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Buy to Let
Research undertaken by HSBC shows that rental yields in the coastal city of Southampton increased from 7.82% in 2013 to 8.73% this year and now offers the best returns to landlords in the country.
Rental yields in Reading and Brighton provided the biggest jump in potential returns for landlords with yields increasing by 13% this year buoyed by an influx of young professionals from London.
Perhaps unsurprisingly, London and the Southeast where house prices have increased the most nationally saw a drop in rental yields leading HSBC to recommend that landlords do their research before taking on properties to find the best yields in other parts of the country.
Commuter towns capitalise on London workers looking to relocate.
The two commuter towns experiencing the biggest increase in rental yields - Reading and Brighton - are proving popular with young professionals looking to relocate outside of London to make savings on their rentals.
Yields hit 6.17% in Brighton and Hove, up from 5.68%. The average price of homes in the popular Sussex seaside city is £242,535 with typical monthly rent at £1,248.
Reading's rental yields increased the third highest in the country having risen to 5.48% from 4.86% last year. House prices in the Berkshire town average at £207,934 with typical rent at £950 per month.
Other areas of the UK to see the fastest buy-to-let yield growth in the last year include Cheltenham, Bristol, Bournemouth, Manchester and Oxford.
According to HSBC those working in London often have the dilemma of high rents but low commuting costs if they choose to live in the capital, or low rents but higher commuting costs outside.
Annual season tickets from Reading and Brighton to London start from £4,088 and £3,972 respectively, with travel times of roughly half an hour from Reading and just under an hour from Brighton.
Head of Mortgages at HSBC, Peter Dockar said: "Landlords are reaping the benefit as young professionals say goodbye to capital living in favour of more affordable commuter towns. Despite the inevitable increase in commuter costs associated with moving further out, many still feel the move is worthwhile in order to save towards property deposits."
"House prices in these locations - while still out of reach among many first time buyers - are relatively affordable for landlords investing in property and the demand from young professionals has pushed up rents and driven up the returns."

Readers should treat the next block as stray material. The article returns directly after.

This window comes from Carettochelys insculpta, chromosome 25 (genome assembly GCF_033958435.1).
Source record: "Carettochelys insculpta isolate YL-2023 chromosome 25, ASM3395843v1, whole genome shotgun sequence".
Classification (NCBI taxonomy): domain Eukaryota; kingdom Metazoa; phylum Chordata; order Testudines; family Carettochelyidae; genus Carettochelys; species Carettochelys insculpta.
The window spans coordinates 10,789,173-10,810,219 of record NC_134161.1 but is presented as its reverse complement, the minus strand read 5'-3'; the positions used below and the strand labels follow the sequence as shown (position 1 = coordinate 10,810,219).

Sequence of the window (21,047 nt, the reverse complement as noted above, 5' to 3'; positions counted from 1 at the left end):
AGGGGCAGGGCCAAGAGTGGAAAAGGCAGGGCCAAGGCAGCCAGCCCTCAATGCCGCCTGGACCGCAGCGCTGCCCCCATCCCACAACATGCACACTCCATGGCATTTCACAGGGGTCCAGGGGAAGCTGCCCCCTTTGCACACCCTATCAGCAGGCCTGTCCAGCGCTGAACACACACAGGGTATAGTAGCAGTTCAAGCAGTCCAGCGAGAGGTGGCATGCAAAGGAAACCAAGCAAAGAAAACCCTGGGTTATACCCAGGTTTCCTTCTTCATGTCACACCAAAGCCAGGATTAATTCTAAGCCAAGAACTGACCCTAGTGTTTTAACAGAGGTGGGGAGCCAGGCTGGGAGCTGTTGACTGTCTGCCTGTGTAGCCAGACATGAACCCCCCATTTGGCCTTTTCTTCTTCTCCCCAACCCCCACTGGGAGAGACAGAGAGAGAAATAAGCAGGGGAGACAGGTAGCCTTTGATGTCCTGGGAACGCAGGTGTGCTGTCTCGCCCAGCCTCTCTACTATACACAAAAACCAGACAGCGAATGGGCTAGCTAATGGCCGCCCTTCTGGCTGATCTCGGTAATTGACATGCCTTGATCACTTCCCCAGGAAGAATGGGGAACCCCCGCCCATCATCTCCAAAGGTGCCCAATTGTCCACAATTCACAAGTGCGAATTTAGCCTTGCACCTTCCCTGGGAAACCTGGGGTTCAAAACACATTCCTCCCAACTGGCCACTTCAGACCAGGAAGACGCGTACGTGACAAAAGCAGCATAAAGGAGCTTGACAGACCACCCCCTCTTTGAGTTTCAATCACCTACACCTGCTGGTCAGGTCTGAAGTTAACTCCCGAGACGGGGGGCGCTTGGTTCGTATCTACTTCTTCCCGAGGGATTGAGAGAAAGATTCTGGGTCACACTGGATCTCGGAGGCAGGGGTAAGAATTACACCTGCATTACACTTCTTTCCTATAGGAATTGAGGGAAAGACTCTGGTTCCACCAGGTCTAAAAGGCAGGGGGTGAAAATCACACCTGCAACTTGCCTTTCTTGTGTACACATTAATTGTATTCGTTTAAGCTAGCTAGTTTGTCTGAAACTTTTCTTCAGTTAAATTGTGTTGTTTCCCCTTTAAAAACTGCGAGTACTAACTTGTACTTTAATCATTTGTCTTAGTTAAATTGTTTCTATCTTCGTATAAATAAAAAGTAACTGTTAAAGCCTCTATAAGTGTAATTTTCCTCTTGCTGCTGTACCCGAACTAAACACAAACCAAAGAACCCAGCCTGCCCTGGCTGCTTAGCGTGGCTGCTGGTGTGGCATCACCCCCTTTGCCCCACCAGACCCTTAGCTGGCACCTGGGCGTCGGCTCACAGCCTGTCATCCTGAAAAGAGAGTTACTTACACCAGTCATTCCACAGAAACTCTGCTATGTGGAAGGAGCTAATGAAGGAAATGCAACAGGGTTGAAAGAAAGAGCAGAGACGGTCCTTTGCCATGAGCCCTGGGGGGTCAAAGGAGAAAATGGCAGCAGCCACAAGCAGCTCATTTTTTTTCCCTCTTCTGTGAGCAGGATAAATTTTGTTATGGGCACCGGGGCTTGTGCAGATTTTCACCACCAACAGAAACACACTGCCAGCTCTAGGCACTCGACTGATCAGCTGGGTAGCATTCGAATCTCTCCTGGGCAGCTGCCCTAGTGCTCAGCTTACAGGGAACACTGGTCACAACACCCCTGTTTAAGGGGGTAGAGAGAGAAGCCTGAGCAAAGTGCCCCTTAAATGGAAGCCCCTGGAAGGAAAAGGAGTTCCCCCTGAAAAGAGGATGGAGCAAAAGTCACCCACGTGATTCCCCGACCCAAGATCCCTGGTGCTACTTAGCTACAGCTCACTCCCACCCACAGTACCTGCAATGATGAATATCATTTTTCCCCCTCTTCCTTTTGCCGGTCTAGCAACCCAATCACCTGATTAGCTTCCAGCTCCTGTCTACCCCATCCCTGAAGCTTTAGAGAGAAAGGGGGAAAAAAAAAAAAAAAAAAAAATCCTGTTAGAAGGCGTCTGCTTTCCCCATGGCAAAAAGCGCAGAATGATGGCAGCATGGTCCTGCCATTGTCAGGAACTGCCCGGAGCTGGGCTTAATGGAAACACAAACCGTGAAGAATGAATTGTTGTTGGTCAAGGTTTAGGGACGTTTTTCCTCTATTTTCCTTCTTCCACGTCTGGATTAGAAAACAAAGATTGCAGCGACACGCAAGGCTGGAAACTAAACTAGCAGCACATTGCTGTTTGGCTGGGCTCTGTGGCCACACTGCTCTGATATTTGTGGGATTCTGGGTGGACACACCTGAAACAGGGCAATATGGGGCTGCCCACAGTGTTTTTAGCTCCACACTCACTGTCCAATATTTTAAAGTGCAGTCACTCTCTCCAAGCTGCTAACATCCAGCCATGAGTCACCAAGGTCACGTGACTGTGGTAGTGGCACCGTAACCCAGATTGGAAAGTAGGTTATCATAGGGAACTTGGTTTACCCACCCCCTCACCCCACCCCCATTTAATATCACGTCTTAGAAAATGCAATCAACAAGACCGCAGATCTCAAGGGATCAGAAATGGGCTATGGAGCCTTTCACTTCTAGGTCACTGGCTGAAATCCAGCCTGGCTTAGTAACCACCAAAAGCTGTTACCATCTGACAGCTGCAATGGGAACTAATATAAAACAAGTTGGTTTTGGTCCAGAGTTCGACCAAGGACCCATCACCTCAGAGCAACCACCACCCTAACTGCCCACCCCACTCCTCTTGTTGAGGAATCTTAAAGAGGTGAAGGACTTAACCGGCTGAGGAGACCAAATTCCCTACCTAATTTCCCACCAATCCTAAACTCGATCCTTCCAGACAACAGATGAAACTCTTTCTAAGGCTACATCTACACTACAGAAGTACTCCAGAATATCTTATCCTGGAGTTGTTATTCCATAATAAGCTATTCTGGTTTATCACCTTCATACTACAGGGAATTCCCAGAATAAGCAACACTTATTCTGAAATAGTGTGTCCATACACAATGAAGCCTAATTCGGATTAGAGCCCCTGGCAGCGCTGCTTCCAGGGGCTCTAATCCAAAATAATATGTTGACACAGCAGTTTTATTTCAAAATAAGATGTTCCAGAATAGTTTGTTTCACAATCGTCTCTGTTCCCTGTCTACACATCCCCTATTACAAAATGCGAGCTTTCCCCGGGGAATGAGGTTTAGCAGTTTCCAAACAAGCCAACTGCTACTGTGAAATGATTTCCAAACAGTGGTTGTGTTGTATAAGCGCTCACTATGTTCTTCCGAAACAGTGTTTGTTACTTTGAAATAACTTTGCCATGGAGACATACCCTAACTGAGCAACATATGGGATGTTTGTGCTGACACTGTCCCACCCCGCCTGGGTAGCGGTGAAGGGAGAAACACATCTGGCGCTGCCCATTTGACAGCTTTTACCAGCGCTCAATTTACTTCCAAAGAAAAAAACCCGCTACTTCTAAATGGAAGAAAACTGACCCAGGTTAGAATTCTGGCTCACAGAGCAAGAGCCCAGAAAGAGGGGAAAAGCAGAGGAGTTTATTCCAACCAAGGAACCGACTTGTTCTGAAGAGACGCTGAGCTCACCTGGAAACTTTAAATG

University cities see exceptional growth in the rental market.
While Reading and Brighton offer the fastest growing yields, Southampton continues to be the top buy-to-let hotspot for investors. The city's landlords benefit from the relatively inexpensive house prices as well as strong rental demand driven by its position on the coast for seasonal workers and holidaymakers, together with students attending the university.
Other university cities such as Manchester, Nottingham and Hull were in the top five locations with the best rental yields. Manchester climbed to second place from fourth last year while Nottingham rose from fifth to third as both benefit from relatively low property prices with strong demand for rental accommodation coming from large student populations.
In summary of the HSBC research Peter Dockar added that "London is often seen as the haven of property investment with many believing the streets are paved with gold. However, while the highest rents in the country are an attractive draw for landlords, high house prices in the capital squeeze yields and limit the returns available."
"As a result, returns can often be far more attractive in other areas so it certainly pays for landlords to do their research."
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*This page is provided for information purposes only and should not be construed as offering advice. IPIN is not licensed to give financial advice and all information provided by IPIN regarding real estate should never be treated as specific advice or regulations. This is standard practice with property investment companies as the purchase of property as an investment is not regulated by the UK or other Financial Services Authorities.